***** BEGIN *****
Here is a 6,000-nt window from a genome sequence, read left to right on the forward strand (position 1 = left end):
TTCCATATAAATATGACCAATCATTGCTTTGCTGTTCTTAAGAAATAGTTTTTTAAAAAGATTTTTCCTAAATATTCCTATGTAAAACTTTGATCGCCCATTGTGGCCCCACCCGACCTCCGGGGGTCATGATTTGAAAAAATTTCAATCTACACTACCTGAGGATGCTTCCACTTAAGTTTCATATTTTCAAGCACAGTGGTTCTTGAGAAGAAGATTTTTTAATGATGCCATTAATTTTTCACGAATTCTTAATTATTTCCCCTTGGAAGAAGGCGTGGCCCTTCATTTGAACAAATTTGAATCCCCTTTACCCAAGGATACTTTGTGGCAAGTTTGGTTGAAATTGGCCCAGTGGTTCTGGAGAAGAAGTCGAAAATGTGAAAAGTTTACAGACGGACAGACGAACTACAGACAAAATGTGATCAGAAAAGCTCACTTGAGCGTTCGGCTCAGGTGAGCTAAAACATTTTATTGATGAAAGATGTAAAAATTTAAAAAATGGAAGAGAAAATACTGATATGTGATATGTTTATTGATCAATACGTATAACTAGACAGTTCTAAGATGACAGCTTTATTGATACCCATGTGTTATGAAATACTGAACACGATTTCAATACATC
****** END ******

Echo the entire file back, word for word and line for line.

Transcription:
Here is a 6,000-nt window from a genome sequence, read left to right on the forward strand (position 1 = left end):
TTCCATATAAATATGACCAATCATTGCTTTGCTGTTCTTAAGAAATAGTTTTTTAAAAAGATTTTTCCTAAATATTCCTATGTAAAACTTTGATCGCCCATTGTGGCCCCACCCGACCTCCGGGGGTCATGATTTGAAAAAATTTCAATCTACACTACCTGAGGATGCTTCCACTTAAGTTTCATATTTTCAAGCACAGTGGTTCTTGAGAAGAAGATTTTTTAATGATGCCATTAATTTTTCACGAATTCTTAATTATTTCCCCTTGGAAGAAGGCGTGGCCCTTCATTTGAACAAATTTGAATCCCCTTTACCCAAGGATACTTTGTGGCAAGTTTGGTTGAAATTGGCCCAGTGGTTCTGGAGAAGAAGTCGAAAATGTGAAAAGTTTACAGACGGACAGACGAACTACAGACAAAATGTGATCAGAAAAGCTCACTTGAGCGTTCGGCTCAGGTGAGCTAAAACATTTTATTGATGAAAGATGTAAAAATTTAAAAAATGGAAGAGAAAATACTGATATGTGATATGTTTATTGATCAATACGTATAACTAGACAGTTCTAAGATGACAGCTTTATTGATACCCATGTGTTATGAAATACTGAACACGATTTCAATACATC